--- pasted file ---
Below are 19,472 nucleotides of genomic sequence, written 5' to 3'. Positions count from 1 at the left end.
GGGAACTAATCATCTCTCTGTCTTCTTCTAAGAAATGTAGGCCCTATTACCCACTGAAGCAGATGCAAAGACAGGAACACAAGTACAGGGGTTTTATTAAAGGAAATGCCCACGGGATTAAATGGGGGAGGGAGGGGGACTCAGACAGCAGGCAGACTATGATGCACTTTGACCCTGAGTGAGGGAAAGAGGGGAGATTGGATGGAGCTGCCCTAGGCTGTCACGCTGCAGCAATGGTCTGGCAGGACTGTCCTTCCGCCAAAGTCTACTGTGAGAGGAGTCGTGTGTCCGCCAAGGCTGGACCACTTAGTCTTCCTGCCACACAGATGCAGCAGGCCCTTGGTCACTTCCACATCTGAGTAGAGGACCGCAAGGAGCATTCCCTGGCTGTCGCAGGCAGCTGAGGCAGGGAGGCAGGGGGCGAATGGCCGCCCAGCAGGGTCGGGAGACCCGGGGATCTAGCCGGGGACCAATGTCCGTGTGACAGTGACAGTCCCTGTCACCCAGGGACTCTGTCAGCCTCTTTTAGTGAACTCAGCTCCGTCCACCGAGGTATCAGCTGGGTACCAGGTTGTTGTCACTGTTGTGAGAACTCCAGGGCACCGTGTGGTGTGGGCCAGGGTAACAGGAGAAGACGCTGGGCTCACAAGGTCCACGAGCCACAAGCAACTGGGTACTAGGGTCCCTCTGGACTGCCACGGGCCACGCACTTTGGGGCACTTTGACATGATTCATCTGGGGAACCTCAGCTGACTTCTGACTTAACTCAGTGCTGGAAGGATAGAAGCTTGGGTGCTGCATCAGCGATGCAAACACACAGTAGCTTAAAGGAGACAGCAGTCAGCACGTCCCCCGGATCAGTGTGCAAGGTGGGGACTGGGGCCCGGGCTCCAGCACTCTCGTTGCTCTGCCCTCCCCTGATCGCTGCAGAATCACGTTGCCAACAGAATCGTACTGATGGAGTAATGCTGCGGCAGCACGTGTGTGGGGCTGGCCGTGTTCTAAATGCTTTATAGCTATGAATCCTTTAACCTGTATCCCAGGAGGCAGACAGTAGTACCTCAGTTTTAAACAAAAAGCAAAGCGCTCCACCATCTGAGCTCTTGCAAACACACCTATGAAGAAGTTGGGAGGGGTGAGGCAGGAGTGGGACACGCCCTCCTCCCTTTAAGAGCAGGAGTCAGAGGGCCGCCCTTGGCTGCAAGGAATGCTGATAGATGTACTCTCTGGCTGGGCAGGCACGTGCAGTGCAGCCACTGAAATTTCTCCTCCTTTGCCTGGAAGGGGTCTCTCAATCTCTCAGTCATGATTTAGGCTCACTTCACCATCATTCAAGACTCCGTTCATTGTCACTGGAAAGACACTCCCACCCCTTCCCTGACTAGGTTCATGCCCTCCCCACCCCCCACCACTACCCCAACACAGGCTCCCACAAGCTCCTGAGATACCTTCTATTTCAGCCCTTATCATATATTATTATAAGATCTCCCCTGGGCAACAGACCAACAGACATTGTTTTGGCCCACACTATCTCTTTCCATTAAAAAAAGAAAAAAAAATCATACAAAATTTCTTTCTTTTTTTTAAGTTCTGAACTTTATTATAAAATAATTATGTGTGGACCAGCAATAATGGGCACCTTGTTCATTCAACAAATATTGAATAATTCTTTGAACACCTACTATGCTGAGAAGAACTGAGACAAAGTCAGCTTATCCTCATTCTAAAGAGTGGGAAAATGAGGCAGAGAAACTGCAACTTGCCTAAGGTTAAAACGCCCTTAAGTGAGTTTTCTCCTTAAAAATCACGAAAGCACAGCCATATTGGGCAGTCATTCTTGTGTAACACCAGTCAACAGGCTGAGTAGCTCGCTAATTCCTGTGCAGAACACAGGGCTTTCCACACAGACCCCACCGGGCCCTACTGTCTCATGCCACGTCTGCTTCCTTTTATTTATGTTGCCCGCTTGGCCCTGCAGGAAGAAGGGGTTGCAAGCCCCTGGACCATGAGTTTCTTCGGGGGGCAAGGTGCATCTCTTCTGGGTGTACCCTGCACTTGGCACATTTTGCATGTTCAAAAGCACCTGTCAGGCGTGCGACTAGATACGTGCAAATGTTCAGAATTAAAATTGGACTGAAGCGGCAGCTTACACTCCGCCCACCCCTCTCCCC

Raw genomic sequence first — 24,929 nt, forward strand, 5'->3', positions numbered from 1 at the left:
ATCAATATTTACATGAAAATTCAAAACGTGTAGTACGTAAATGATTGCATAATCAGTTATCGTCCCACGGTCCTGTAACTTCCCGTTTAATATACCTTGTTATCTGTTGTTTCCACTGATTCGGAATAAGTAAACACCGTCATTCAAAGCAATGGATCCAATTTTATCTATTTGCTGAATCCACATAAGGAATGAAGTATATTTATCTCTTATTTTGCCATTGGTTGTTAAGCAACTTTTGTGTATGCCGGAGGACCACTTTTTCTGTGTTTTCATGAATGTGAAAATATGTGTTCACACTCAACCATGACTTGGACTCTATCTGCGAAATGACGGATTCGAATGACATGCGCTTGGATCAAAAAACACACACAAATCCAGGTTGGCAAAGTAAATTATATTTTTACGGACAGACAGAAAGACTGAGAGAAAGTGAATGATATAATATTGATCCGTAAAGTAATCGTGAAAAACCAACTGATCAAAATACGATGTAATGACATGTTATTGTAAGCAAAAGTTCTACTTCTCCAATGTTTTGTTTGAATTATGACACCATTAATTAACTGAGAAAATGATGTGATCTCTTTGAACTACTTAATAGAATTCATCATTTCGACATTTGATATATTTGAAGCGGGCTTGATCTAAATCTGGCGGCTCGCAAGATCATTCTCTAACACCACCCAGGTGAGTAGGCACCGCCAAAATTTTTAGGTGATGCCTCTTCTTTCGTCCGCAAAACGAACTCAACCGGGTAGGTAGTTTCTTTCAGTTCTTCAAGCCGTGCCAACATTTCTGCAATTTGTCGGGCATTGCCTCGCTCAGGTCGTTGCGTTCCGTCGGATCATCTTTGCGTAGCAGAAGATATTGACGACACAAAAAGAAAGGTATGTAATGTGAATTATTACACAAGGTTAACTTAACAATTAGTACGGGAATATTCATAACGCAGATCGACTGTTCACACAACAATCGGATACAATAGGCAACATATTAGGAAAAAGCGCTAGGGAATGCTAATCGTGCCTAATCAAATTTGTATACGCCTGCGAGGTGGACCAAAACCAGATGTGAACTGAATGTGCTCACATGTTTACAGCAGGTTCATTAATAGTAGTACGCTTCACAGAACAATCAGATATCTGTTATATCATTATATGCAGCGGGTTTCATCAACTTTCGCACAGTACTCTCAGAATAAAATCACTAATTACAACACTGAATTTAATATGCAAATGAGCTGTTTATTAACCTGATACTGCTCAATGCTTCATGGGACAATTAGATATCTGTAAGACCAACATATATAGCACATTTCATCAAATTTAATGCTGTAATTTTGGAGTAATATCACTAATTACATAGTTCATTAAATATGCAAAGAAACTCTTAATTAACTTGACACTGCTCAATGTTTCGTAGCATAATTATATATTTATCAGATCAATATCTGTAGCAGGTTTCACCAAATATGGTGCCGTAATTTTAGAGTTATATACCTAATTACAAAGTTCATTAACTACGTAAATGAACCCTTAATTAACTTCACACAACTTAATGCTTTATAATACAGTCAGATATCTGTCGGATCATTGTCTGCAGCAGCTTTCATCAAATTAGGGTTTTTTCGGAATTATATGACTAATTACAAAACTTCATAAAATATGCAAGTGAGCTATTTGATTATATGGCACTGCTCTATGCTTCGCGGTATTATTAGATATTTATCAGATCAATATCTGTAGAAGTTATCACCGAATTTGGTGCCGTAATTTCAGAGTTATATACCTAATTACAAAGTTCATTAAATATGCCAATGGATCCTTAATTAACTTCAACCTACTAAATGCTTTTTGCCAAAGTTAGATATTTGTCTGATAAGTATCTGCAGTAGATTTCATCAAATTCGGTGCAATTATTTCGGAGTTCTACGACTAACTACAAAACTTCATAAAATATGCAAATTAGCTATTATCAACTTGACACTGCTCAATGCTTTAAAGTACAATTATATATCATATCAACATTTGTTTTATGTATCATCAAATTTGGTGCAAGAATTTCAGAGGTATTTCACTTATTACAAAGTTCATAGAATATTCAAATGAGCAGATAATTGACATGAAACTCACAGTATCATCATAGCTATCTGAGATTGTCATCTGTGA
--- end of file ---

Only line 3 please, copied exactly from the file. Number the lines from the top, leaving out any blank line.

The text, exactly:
Raw genomic sequence first — 24,929 nt, forward strand, 5'->3', positions numbered from 1 at the left: